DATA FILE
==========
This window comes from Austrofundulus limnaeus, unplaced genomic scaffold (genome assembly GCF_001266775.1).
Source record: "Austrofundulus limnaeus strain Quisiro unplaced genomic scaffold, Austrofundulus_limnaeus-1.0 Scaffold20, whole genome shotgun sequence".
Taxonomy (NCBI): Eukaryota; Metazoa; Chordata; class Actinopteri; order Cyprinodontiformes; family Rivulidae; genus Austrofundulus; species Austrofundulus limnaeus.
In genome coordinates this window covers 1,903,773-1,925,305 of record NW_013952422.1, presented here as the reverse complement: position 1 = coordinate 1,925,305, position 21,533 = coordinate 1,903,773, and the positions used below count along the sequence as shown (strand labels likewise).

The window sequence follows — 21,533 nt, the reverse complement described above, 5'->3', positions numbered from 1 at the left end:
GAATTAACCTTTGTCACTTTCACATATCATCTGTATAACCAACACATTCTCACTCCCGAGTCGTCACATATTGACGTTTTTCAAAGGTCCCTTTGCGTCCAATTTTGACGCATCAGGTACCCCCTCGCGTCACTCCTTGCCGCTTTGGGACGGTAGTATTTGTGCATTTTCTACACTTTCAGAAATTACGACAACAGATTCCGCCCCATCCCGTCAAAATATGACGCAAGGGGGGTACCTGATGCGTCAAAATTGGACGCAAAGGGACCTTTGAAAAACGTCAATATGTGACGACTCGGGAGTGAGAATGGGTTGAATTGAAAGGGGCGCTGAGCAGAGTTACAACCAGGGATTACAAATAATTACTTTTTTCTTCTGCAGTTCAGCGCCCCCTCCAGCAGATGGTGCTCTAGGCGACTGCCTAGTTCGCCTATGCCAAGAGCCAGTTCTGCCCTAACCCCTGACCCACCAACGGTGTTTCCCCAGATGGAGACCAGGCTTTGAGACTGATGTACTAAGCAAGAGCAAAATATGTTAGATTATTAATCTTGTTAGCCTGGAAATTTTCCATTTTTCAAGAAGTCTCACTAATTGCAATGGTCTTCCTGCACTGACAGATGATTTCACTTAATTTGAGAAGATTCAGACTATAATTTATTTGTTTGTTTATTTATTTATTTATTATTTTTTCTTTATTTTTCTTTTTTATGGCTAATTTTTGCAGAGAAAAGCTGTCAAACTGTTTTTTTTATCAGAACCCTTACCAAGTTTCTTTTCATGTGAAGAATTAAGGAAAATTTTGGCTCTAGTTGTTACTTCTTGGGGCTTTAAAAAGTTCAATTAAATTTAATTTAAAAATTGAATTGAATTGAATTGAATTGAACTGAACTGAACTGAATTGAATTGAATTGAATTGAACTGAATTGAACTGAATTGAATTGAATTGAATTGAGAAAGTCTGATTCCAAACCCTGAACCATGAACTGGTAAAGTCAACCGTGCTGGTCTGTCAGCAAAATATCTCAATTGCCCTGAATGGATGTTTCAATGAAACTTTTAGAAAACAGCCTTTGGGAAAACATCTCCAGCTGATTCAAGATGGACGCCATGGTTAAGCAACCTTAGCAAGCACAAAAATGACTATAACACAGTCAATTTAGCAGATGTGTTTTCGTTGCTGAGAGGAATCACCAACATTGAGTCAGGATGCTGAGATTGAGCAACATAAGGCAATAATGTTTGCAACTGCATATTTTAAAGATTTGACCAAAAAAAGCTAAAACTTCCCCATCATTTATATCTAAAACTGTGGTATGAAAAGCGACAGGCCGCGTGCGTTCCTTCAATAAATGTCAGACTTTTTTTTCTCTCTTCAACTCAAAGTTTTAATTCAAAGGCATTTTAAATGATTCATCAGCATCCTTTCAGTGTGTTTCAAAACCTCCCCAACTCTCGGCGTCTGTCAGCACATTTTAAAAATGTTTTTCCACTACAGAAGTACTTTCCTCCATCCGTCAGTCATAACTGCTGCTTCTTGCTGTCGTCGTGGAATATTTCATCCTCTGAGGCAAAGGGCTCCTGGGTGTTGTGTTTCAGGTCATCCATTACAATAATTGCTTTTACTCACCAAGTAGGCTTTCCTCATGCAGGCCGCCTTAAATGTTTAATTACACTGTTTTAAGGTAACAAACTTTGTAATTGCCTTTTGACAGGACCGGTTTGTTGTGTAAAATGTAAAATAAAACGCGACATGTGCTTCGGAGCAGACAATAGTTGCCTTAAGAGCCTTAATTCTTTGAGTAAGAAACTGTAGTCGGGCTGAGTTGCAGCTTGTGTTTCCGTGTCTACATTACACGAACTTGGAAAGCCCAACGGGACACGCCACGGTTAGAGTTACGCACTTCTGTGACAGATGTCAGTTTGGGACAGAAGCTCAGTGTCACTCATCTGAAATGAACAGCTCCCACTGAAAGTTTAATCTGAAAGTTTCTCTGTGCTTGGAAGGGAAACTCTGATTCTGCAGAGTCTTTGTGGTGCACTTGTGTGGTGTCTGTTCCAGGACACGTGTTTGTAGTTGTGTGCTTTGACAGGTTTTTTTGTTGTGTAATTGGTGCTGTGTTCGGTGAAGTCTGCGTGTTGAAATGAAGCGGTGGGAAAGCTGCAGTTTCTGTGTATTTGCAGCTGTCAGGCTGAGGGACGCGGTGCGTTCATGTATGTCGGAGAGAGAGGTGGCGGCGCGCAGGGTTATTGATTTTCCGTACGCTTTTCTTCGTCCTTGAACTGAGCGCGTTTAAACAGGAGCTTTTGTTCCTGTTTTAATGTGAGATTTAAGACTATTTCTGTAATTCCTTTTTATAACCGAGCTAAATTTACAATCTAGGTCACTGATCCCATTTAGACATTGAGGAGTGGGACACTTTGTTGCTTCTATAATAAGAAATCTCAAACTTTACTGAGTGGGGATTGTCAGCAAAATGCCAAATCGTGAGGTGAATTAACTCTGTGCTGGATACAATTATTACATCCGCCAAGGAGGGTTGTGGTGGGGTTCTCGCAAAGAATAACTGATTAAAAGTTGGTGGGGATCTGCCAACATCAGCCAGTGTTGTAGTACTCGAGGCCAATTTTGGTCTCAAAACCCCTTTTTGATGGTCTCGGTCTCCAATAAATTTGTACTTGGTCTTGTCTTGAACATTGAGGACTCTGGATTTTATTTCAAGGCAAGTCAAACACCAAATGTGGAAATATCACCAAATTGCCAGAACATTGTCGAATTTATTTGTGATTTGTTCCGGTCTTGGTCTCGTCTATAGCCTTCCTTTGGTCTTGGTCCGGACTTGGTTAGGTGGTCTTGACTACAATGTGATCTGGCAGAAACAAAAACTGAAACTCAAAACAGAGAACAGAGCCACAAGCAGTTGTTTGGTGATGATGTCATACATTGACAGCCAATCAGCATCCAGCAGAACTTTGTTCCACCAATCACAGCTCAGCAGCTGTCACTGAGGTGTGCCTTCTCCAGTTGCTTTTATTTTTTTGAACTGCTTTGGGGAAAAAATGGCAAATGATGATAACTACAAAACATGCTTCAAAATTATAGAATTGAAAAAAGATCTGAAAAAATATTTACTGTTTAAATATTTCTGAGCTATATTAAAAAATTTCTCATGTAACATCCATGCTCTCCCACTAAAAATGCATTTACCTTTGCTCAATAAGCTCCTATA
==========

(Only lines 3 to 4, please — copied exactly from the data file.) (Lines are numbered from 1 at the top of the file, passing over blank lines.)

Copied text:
Taxonomy (NCBI): Eukaryota; Metazoa; Chordata; class Actinopteri; order Cyprinodontiformes; family Rivulidae; genus Austrofundulus; species Austrofundulus limnaeus.
In genome coordinates this window covers 1,903,773-1,925,305 of record NW_013952422.1, presented here as the reverse complement: position 1 = coordinate 1,925,305, position 21,533 = coordinate 1,903,773, and the positions used below count along the sequence as shown (strand labels likewise).